“Sometimes, you have to be okay with ‘no’ as the answer,” I told one of the boys recently. I had been working downstairs in the office when I heard the skirmish. One son had something another wanted. The first said, “no,” the other son took it anyway. It happens.
In my high-powered negotiations, I spent a few minutes explaining the fine balance between respecting each other’s property and being willing to share. This was not news to them; they knew the drill. But in the end, I threw out this extra bit of advice, the part where “no” must sometimes be the answer—given and accepted. Then I paused.
“I struggle with that, too,” I confessed. “When I want something, I have a hard time when the answer is “no.” But sometimes, that happens.” I stood there for a minute thinking about some things I want even now, how the answer seems to be “yes” for some of them, but not all. I don’t feel okay with that. Not yet.
With peace restored, I hugged the boys, told them I love them, and headed back down to the office. But I haven’t stopped thinking about what it means to be okay with “no,” especially when it really counts.
The difficult thing about wanting—whether the answer is “yes” or “no”—is the disappointment that follows. The let down. I am never so sure that something will satisfy me as in the moments immediately after a “yes” or a “no.”
“No” bears the pain of unrequited love, untouched beauty, withheld pleasure. For a while, the deficiency seems unbearable. Eventually, though, other desires fill the vacuum. The new want consumes me.
“Yes,” on the other hand, offers the thrill of victory, the joy of attainment, the pleasure of tasting. But nothing I want and receive ever lasts. When the object of my desire is mine, all mine, the euphoria quickly wears off. I want more.
When we want, we experience disappointment despite the answer. Could the solution to our suffering, then, be simply to stop wanting? Putting away all desires would result in less joy, true. But we also would avoid the pain of “no.” Joy for pain: a fair trade?
Fair or not, this trade forms the basis of the four noble truths of Buddhism. Truth 1: suffering exists. Truth 2: suffering is caused by desires and cravings. Truth 3: avoid suffering through suppressing desire. Truth 4: suppress desire by following a path away from desire.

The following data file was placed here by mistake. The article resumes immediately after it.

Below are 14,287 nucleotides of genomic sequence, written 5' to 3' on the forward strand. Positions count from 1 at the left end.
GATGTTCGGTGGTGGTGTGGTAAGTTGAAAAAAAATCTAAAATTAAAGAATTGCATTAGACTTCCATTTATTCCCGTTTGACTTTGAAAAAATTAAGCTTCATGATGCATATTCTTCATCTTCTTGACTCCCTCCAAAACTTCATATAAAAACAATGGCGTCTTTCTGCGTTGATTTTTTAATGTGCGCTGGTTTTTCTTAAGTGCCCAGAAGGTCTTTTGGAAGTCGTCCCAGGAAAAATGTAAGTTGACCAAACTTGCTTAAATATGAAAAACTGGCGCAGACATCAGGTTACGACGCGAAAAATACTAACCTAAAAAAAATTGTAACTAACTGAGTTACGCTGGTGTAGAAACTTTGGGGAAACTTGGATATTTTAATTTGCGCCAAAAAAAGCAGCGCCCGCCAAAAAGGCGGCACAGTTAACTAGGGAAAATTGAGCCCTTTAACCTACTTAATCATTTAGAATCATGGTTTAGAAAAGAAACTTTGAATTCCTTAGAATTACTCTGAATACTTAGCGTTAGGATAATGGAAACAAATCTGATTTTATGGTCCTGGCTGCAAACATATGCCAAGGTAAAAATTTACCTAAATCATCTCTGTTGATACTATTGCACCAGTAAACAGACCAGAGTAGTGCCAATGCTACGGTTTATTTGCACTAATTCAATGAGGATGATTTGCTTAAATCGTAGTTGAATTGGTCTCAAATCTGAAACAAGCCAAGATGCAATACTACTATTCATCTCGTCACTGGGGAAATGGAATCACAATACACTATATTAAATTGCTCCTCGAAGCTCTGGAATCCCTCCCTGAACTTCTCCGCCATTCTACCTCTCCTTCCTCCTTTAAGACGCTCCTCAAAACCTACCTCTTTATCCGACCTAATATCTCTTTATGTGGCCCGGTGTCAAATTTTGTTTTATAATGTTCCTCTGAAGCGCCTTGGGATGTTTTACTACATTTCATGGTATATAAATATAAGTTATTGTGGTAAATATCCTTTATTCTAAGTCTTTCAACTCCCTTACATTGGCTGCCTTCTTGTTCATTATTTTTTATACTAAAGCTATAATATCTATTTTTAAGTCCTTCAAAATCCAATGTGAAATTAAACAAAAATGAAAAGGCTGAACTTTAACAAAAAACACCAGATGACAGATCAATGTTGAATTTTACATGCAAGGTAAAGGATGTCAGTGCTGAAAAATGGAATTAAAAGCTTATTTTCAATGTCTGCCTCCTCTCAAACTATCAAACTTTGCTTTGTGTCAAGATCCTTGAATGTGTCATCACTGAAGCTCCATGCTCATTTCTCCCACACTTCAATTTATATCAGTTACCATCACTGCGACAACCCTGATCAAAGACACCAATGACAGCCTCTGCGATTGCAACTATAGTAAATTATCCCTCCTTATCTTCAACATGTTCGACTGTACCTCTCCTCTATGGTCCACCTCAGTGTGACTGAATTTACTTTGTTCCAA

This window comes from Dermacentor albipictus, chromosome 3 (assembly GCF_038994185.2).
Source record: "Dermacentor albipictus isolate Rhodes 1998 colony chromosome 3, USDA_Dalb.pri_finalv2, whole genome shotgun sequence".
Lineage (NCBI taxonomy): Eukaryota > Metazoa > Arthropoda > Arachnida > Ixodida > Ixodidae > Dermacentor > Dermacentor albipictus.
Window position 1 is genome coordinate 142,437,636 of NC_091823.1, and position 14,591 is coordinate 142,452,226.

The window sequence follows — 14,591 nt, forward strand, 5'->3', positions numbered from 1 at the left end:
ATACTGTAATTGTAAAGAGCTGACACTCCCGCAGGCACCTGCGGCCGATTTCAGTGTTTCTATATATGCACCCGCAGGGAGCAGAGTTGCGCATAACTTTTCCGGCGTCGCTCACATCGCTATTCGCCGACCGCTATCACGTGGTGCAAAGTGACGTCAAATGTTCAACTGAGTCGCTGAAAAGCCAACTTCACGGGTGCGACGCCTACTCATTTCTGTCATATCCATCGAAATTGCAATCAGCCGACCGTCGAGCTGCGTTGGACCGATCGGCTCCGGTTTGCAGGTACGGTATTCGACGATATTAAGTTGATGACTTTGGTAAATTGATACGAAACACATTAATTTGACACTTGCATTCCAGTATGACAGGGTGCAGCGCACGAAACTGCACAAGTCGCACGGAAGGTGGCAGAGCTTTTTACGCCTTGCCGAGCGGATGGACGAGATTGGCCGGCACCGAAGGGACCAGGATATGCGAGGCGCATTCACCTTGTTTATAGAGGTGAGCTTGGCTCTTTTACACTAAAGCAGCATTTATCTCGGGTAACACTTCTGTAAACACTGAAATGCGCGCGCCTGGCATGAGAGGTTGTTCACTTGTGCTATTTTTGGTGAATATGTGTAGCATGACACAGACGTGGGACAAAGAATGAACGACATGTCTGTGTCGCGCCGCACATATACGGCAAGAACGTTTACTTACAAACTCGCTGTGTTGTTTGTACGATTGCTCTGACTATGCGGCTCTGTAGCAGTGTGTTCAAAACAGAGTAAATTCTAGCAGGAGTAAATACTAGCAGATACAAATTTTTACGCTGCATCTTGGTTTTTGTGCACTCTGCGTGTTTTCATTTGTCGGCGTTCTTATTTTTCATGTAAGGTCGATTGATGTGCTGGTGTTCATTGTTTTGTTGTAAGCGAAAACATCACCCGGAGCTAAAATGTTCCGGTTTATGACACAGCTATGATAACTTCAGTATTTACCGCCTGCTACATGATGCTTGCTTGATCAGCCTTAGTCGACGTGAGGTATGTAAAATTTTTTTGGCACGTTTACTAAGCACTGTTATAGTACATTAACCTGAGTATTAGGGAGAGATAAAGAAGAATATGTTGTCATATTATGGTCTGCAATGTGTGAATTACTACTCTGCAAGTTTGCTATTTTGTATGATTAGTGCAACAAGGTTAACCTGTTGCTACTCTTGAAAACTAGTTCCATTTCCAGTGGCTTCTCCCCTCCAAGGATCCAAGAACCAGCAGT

Several years ago, author Larry Crabb was speaking at a chapel service at a Bible college where I worked. He talked about the grave disappointment surrounding our desires, how much of our suffering results from wanting. He said often, when we don’t get what we want, or when we get what we want but find it to be unsatisfying, we respond not with anger or rebellion, but with apathy. We stop wanting. This, he said, is not how the Bible suggests we respond to desires. All this does is turn a lot of Christians into practicing Buddhists, trying hard to conform to the four noble truths.
In her book Teach Us to Want, Jen Pollock Michel invokes G.K. Chesterton, the British writer and Christian apologist, as she discusses this same response to wanting. “ . . . he compares Buddhism’s and Christianity’s solutions to evil desire. Buddha proposed we get rid of desire altogether and considered it a contagion against which we must be inoculated. Chesterton argues that the Christian gospel does not obligate us to give up on our desires but rather to judge their nature.”
I’ve followed my desires down too many dangerous roads to believe giving them up is easy. It’s not. But I also have wrestled with my own capriciousness for longer still. I have a hard time judging my desires. I don’t know if what I want is God’s best for me. I find it difficult to discern the Spirit’s voice. The heart that was turned toward God in conversion years ago has gotten better and better over the years at imitating the voice of Jesus.
Putting off desires is difficult. Understanding desires is more difficult still.
In the book of Job, despite the tragedy of all that has happened to him—losing everything he owns and nearly all his family—it is his longing that keeps him hoping.
My days have passed, my plans are shattered.
Yet the desires of my heart
turn night into day;
in the face of the darkness light is near. (Job 17:11-12)
And in his shallow hope, he learns to desire again, not just for the things that were restored to him, but for the Restorer of all things.
Hope changes desire for the Christian.
“The Christian story, centered as it is on the death and resurrection of Jesus Christ, is the only story for making sense of desire and loss,” Jen Pollock Michel writes. “Not all is right with the world, this world. But our story isn’t over yet. More will be written. And the resurrection of Jesus Christ is like a seed of hope sown into our stories of despair; it’s the opening chapter of the new creation, where death and disease, sin and suffering promise to be reversed; where beauty and hope—life—will one day be renewed. This is the reason to desire: to pray boldly and to believe that God wants to do good in the world, even if that good fails to be fully realized now.”
WORD COUNT: 910
AUTHOR: Jen Pollock Michel
TITLE: Teach Us To Want: Longing, Ambition & the Life of Faith
WHERE TO GET IT: Follow the link above to order it from Amazon, or to help celebrate Jen’s book launch, I have an extra copy of her book, Teach Us To Want: Longing, Ambition & the Life of Faith, to give away in the next few days. Everyone who leaves a comment on this post or signs up to receive my blog in their email inbox through noon on Wednesday, July 23, will be registered to win. The winner will be posted on the In Your Own Words post next Thursday, July 24, and I will contact the winner as soon as possible for shipping information.
Photo above by Bruno, via Flickr, used with permission under the Creative Commons License. Design by Charity Singleton Craig.
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